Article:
This photo is probably one of my favourite photos of all time. This little girl is standing directly in front of what is now (was in 1991) Don Drysdale’s store in the village of Lanark, Ontario
I don’t think I was much older than this week gal when I used to be sent to Bonneau’s grocery store on the corner of Albert and Main Street in Cowansville, Quebec every week. Things were different in those days and communities were safe and most grocery stores looked the same in every village or town. Stores had a human element, and there was nothing you couldn’t buy in the family-run stores. There was always fresh bread, gossip, and the grocery store was arguably one of the most important businesses in town. Each store had a wooden counter that people shared conversation around. The grocer always had a pencil behind his ear, a smile, and quick precision as he wrapped a piece of fresh meat, in brown paper tied with string
The penny candy in the grocery store was always a favourite of mine even though a neighbour informed me that her Grandfather had warned her that such candy could spread polio. In those days everything “caused polio”, but candy was supposed to be the number one culprit. No doubt some mindful parent had began the rumour to keep her children away from the sweets.
My favourite penny candy was a pair of big red wax lips. Every summer day I would sit on the edge of the Cowansville public pool kicking my legs in the water with the wax lips that were slowly melting in the hot sun. If they were not available I would buy the little wax bottles and bite off the top and drink the liquid that was probably heavy on Red #40 food colouring. The bottles were made of edible wax, but all everyone did was chew on them forever and then spit them out after the juice was consumed.
Cowansville Swimming Pool -photo thanks to Claudia Allen
Our favourite hang out away from my grandmother’s eyes was Dion’s lumber yard next door to my home on Albert Street. I would go to Mayheu’s corner store and with 10 pennies come out with a paper bag full of potato chips, marshmallow filled mini ice cream cones, wax lips, and Popeye candy cigarettes.
“Smoking” on our candy cigarettes, my friends and I would sit on the top of the piles of lumber and have earth shattering conversations about why I cut my bangs so short like Bette Davis. I explained that you can’t control everything in life, but your hair was put on your head to remind you of that.
My mother was in a wheel chair so I was sent every few days to buy things needed for meals. Eggs were not sold in a dozen and one by one they were placed in a small brown paper bags–but I could handle getting those suckers home. Potatoes on the other hand were another matter. They were put into larger bags and usually I brought my sisters baby carriage along as they were too heavy to carry. One day I thought I was too cool for school to bring that carriage and thought I could handle the situation all by myself.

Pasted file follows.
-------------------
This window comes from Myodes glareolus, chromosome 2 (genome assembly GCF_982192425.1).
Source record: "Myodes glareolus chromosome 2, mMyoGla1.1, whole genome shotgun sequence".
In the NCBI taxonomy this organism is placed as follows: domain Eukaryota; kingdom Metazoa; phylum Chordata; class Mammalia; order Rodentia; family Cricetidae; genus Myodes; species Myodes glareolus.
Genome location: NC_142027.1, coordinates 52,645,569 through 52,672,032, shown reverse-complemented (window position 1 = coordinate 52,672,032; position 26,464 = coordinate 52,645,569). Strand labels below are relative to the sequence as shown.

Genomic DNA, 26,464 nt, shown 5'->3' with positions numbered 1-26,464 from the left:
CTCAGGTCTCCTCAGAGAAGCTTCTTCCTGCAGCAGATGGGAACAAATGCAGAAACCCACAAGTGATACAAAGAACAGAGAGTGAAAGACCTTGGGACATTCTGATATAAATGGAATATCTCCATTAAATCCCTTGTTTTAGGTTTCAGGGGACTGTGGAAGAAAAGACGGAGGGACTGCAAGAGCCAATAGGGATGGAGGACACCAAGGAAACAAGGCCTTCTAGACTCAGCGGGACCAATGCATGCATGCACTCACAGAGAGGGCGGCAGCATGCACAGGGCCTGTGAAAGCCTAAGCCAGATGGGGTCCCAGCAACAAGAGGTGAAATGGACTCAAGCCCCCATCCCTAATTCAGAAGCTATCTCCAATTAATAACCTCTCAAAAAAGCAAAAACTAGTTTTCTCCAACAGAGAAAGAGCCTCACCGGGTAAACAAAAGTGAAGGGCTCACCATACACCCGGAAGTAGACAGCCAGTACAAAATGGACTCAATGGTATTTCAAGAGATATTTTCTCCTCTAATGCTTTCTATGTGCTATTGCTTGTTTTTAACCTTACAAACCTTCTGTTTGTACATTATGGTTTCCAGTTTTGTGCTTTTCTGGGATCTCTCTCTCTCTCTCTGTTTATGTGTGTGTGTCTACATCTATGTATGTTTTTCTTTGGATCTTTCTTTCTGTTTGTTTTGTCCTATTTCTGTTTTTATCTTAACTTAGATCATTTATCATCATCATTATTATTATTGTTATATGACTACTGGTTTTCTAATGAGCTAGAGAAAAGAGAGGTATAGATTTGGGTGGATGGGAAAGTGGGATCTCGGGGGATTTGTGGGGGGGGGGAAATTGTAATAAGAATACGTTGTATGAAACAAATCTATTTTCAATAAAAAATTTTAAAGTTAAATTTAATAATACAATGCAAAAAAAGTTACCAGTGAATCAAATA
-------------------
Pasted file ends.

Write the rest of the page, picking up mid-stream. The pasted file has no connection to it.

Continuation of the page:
I made it down half a block until my arms began to ache and I began to worry how I was going to get that heavy bag home until I had an idea. Every few steps I threw a potatoe out in the neighbour’s yards and thought my Mother would never notice. Once I got home I only had half a bag left and of course she thought the grocer had made a mistake. Upon calling the grocer he insisted I had left with 10 pounds and could not understand how I got home with 5 pounds, so I had to fess up. After I confessed she laughed and said that everyone on Albert Street was probably having potatoes for lunch. For years the vision of hot mashed potatoes being served to all my neighbours has haunted me each time I have bought 10 pounds of potatoes. In all honesty I wish I had done things differently but as they say, hindsight is common and as bland as boiled potatoes.
This wee gal is standing directly in front of what is now (was in 1991) Don Drysdale’s store on the village of Lanark, Ontario across from where Dave Hornell believes the “new” post office is. She’s probably 250′ south of the olde towne hall and the store with the awning (upper right of photo) is on the current site of LCBO store (It was E.C. Pace’s until 1945, then my father’s store until the fire of ’59).
Information where you can buy all Linda Seccaspina’s books-You can also read Linda in The Townships Sun andScreamin’ Mamas (US)
I have been writing about downtown Carleton Place Bridge Street for months and this is something I really want to do. Come join me in the Domino’s Parking lot- corner Lake Ave and Bridge, Carleton Place at 11 am Saturday September 16 (rain date September 17) for a free walkabout of Bridge Street. It’s history is way more than just stores. This walkabout is FREE BUT I will be carrying a pouch for donations to the Carleton Place Hospital as they have been so good to me. I don’t know if I will ever do another walking tour so come join me on something that has been on my bucket list since I began writing about Bridge Street. It’s always a good time–trust me.